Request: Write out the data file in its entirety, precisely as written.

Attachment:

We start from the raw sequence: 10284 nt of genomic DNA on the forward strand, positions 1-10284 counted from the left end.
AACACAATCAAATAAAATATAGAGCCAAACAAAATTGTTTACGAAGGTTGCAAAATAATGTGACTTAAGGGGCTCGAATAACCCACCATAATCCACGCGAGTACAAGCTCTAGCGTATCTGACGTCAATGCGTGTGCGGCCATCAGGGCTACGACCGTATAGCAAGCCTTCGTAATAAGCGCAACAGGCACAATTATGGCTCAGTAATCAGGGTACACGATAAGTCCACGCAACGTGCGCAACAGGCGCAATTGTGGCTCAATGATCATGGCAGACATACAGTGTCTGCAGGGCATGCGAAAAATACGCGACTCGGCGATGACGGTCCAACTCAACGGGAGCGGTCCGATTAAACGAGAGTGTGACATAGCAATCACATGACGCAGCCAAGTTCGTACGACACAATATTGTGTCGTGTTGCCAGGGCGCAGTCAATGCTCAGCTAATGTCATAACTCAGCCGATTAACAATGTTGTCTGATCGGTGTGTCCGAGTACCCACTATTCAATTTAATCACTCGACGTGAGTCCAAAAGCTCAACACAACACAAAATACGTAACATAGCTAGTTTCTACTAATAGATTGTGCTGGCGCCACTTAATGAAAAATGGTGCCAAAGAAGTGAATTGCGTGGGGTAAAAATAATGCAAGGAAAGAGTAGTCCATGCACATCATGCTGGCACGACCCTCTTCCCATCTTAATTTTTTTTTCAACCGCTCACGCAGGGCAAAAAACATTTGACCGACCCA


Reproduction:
We start from the raw sequence: 10284 nt of genomic DNA on the forward strand, positions 1-10284 counted from the left end.
AACACAATCAAATAAAATATAGAGCCAAACAAAATTGTTTACGAAGGTTGCAAAATAATGTGACTTAAGGGGCTCGAATAACCCACCATAATCCACGCGAGTACAAGCTCTAGCGTATCTGACGTCAATGCGTGTGCGGCCATCAGGGCTACGACCGTATAGCAAGCCTTCGTAATAAGCGCAACAGGCACAATTATGGCTCAGTAATCAGGGTACACGATAAGTCCACGCAACGTGCGCAACAGGCGCAATTGTGGCTCAATGATCATGGCAGACATACAGTGTCTGCAGGGCATGCGAAAAATACGCGACTCGGCGATGACGGTCCAACTCAACGGGAGCGGTCCGATTAAACGAGAGTGTGACATAGCAATCACATGACGCAGCCAAGTTCGTACGACACAATATTGTGTCGTGTTGCCAGGGCGCAGTCAATGCTCAGCTAATGTCATAACTCAGCCGATTAACAATGTTGTCTGATCGGTGTGTCCGAGTACCCACTATTCAATTTAATCACTCGACGTGAGTCCAAAAGCTCAACACAACACAAAATACGTAACATAGCTAGTTTCTACTAATAGATTGTGCTGGCGCCACTTAATGAAAAATGGTGCCAAAGAAGTGAATTGCGTGGGGTAAAAATAATGCAAGGAAAGAGTAGTCCATGCACATCATGCTGGCACGACCCTCTTCCCATCTTAATTTTTTTTTCAACCGCTCACGCAGGGCAAAAAACATTTGACCGACCCA